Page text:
This week, therefore, I would like not to talk about the well-known part of the Chanukah story and its key players at all. (Shelter Rockers will hear me speak about that part of things in shul on Shabbat anyway.) Instead, I’d like to start the story in media res and begin to say why Chanukah really does still matter by introducing a personality that almost no readers will ever have heard of, one Judah Aristobulus.

And here he is, at least as Guillaume Rouillé, the inventor of the paperback, imagined him in sixteenth-century Lyons. But who was he really? And why do I want to start my peculiar, start-in-the-middle version of the Chanukah story with him of all people?
Everybody has heard of Judah the Maccabee and most know that he had several brothers as well as a famous father. But what exactly happened to them all—that is the part no one knows. And more’s the shame, that—because the most profound part of the story is precisely its least-well-known part.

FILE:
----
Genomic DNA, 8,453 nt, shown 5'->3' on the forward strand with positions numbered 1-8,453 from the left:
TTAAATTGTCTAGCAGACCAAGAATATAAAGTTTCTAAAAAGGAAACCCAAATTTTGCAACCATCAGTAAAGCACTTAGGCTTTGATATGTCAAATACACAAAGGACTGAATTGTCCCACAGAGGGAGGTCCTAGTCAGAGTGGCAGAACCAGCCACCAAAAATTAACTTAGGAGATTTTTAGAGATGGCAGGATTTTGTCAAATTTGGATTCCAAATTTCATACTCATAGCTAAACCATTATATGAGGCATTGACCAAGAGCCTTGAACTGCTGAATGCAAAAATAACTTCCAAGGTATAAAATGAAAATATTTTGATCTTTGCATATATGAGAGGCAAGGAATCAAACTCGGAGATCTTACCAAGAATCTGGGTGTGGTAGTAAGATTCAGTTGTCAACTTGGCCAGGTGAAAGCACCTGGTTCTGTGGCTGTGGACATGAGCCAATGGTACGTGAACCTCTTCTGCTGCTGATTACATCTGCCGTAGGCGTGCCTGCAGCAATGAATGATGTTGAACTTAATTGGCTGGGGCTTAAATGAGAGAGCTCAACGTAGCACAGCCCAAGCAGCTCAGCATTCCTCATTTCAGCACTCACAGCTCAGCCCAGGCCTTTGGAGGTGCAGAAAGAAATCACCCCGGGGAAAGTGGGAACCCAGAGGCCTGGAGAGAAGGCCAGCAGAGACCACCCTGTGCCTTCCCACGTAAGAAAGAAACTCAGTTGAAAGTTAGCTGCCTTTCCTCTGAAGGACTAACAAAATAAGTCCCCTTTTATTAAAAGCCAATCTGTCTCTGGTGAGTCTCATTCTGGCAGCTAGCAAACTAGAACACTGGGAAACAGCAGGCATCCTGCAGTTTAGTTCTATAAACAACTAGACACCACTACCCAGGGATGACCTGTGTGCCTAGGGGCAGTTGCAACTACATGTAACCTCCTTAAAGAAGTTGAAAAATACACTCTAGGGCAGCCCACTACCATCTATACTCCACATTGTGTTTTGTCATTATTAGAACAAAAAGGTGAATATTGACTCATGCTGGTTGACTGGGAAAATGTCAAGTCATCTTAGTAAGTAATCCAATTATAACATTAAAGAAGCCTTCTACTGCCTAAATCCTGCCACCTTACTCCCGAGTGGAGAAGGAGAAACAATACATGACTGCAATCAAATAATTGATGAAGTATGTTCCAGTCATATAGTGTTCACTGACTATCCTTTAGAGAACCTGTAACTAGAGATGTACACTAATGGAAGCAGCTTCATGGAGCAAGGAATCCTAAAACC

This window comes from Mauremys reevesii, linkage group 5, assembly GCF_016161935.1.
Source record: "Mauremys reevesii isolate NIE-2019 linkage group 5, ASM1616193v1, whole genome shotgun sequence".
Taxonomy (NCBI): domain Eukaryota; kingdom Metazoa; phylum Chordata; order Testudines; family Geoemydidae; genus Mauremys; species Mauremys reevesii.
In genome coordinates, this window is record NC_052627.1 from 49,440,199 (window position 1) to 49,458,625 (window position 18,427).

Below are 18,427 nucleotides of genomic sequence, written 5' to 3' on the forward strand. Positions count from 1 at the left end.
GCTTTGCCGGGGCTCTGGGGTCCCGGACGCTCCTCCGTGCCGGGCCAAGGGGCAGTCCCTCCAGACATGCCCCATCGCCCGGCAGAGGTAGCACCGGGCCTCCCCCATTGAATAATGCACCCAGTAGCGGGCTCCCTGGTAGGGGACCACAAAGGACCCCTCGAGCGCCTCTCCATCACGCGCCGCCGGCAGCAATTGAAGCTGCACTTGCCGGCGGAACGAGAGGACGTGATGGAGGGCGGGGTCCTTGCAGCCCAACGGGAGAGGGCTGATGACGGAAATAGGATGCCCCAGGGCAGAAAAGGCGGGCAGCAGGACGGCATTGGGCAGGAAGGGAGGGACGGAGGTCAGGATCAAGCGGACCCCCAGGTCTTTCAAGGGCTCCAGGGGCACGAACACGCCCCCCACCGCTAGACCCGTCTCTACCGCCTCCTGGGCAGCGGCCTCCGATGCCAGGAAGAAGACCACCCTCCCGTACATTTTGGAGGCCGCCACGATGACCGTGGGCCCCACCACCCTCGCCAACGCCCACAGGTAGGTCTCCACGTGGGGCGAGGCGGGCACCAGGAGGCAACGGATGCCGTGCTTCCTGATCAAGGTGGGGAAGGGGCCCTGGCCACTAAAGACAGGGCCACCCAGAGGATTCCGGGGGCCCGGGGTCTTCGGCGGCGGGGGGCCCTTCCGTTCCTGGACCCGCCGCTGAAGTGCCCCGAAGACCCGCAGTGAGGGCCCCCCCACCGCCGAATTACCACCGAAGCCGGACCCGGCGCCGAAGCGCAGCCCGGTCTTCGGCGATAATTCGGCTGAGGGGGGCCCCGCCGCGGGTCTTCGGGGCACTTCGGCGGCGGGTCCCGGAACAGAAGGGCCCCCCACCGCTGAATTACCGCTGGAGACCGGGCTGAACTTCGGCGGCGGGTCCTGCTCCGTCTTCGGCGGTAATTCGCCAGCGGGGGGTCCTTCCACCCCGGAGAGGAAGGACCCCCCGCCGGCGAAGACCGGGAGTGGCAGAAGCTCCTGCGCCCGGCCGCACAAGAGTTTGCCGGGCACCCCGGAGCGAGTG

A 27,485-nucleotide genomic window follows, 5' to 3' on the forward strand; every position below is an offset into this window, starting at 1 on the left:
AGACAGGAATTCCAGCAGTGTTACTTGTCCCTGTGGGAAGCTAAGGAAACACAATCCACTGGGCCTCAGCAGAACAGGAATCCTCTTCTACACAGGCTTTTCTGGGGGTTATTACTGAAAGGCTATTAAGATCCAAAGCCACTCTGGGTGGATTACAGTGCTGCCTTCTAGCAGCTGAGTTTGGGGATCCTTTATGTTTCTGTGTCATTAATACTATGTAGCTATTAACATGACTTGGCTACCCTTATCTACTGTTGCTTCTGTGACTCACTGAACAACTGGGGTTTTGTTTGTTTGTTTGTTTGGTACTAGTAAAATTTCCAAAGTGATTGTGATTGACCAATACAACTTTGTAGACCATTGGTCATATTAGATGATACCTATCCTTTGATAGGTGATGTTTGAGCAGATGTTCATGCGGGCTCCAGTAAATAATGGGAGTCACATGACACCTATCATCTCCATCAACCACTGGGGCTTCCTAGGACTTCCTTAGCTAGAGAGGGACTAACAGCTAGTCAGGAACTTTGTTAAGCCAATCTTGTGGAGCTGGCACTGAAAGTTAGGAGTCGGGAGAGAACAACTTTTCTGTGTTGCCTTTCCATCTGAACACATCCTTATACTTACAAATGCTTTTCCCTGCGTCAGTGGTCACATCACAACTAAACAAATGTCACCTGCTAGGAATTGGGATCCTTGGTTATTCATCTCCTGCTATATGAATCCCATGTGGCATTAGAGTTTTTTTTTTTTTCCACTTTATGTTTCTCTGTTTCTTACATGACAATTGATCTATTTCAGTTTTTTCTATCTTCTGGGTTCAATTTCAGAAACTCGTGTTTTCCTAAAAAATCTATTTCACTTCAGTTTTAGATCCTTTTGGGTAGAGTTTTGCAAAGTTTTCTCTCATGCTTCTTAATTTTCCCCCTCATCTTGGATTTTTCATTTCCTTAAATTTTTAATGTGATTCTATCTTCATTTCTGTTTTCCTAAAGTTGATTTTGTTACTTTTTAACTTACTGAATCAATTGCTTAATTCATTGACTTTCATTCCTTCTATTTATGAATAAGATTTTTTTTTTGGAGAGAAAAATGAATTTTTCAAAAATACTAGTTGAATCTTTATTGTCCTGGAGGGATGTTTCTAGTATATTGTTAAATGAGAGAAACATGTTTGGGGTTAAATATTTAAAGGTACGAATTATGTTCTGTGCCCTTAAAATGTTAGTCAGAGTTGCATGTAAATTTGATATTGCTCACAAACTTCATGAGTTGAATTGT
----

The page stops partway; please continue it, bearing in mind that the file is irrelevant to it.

Jerusalem was taken in the year 164 BCE, but the fighting continued for years and, indeed, Judah himself died in battle in 160 and was replaced as commander-in-chief of the Jewish army by his brother Jonathan, who at the time was already serving as High Priest. Jonathan was as much a politician as a general or a priest, however…and he made a fair number of enemies by attempting to transform an autonomous Judah within the larger Seleucid empire into a truly independent state by signing treaties with any number of foreign countries. He lasted for almost two decades, but was finally assassinated by someone who apparently found his politics intolerable and was succeeded by his brother Simon, the last of the original Maccabee brothers.  The inner politics of the day is interesting enough, but what fascinates me in particular is the way that the Maccabees, who started out only wishing to prevent the Seleucid emperor from disrupting traditional Jewish life, became more and more intoxicated with the power they saw themselves able to seize. Judah was a kind of a general. Jonathan was a general and High Priest.  And Simon convened a national synod that formally recognized him as Commander-in-Chief, High Priest, and National Leader. Most important of all, he negotiated a treaty with the Roman Senate that cut the Seleucids out of the action entirely and acknowledged solely the Maccabees as the legitimate rulers of their land.